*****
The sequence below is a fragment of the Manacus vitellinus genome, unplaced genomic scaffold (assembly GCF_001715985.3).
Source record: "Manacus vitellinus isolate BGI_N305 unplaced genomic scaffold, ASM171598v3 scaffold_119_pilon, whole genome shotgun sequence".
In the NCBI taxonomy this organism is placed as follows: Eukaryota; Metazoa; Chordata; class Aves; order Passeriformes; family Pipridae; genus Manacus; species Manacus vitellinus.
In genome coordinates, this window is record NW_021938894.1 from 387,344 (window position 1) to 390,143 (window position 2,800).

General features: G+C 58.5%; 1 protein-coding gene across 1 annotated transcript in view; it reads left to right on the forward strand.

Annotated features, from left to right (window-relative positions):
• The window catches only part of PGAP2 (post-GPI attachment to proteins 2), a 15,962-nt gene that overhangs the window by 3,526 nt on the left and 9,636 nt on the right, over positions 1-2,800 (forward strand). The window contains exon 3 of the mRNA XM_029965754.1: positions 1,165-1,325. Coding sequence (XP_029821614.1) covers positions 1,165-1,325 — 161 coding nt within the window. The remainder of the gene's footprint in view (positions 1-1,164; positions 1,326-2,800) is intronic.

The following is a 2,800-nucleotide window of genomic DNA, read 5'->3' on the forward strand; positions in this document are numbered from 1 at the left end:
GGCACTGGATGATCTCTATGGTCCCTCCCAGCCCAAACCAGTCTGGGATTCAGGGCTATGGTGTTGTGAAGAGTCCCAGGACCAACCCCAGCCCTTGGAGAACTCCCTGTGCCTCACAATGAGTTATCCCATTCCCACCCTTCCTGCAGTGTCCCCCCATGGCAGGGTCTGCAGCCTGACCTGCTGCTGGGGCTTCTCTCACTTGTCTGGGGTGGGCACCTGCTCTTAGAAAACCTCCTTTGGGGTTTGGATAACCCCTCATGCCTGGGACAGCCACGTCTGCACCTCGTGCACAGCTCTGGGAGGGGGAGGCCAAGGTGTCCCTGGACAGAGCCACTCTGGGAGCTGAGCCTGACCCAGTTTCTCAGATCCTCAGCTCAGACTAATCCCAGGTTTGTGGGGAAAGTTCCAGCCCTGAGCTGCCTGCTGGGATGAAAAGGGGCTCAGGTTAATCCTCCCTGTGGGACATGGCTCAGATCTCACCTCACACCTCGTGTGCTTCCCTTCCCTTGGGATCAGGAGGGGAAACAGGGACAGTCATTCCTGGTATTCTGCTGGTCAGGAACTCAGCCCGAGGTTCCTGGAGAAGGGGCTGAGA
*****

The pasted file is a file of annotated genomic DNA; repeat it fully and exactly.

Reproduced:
The sequence below is a fragment of the Manacus vitellinus genome, unplaced genomic scaffold (assembly GCF_001715985.3).
Source record: "Manacus vitellinus isolate BGI_N305 unplaced genomic scaffold, ASM171598v3 scaffold_119_pilon, whole genome shotgun sequence".
In the NCBI taxonomy this organism is placed as follows: Eukaryota; Metazoa; Chordata; class Aves; order Passeriformes; family Pipridae; genus Manacus; species Manacus vitellinus.
In genome coordinates, this window is record NW_021938894.1 from 387,344 (window position 1) to 390,143 (window position 2,800).

General features: G+C 58.5%; 1 protein-coding gene across 1 annotated transcript in view; it reads left to right on the forward strand.

Annotated features, from left to right (window-relative positions):
• The window catches only part of PGAP2 (post-GPI attachment to proteins 2), a 15,962-nt gene that overhangs the window by 3,526 nt on the left and 9,636 nt on the right, over positions 1-2,800 (forward strand). The window contains exon 3 of the mRNA XM_029965754.1: positions 1,165-1,325. Coding sequence (XP_029821614.1) covers positions 1,165-1,325 — 161 coding nt within the window. The remainder of the gene's footprint in view (positions 1-1,164; positions 1,326-2,800) is intronic.

The following is a 2,800-nucleotide window of genomic DNA, read 5'->3' on the forward strand; positions in this document are numbered from 1 at the left end:
GGCACTGGATGATCTCTATGGTCCCTCCCAGCCCAAACCAGTCTGGGATTCAGGGCTATGGTGTTGTGAAGAGTCCCAGGACCAACCCCAGCCCTTGGAGAACTCCCTGTGCCTCACAATGAGTTATCCCATTCCCACCCTTCCTGCAGTGTCCCCCCATGGCAGGGTCTGCAGCCTGACCTGCTGCTGGGGCTTCTCTCACTTGTCTGGGGTGGGCACCTGCTCTTAGAAAACCTCCTTTGGGGTTTGGATAACCCCTCATGCCTGGGACAGCCACGTCTGCACCTCGTGCACAGCTCTGGGAGGGGGAGGCCAAGGTGTCCCTGGACAGAGCCACTCTGGGAGCTGAGCCTGACCCAGTTTCTCAGATCCTCAGCTCAGACTAATCCCAGGTTTGTGGGGAAAGTTCCAGCCCTGAGCTGCCTGCTGGGATGAAAAGGGGCTCAGGTTAATCCTCCCTGTGGGACATGGCTCAGATCTCACCTCACACCTCGTGTGCTTCCCTTCCCTTGGGATCAGGAGGGGAAACAGGGACAGTCATTCCTGGTATTCTGCTGGTCAGGAACTCAGCCCGAGGTTCCTGGAGAAGGGGCTGAGA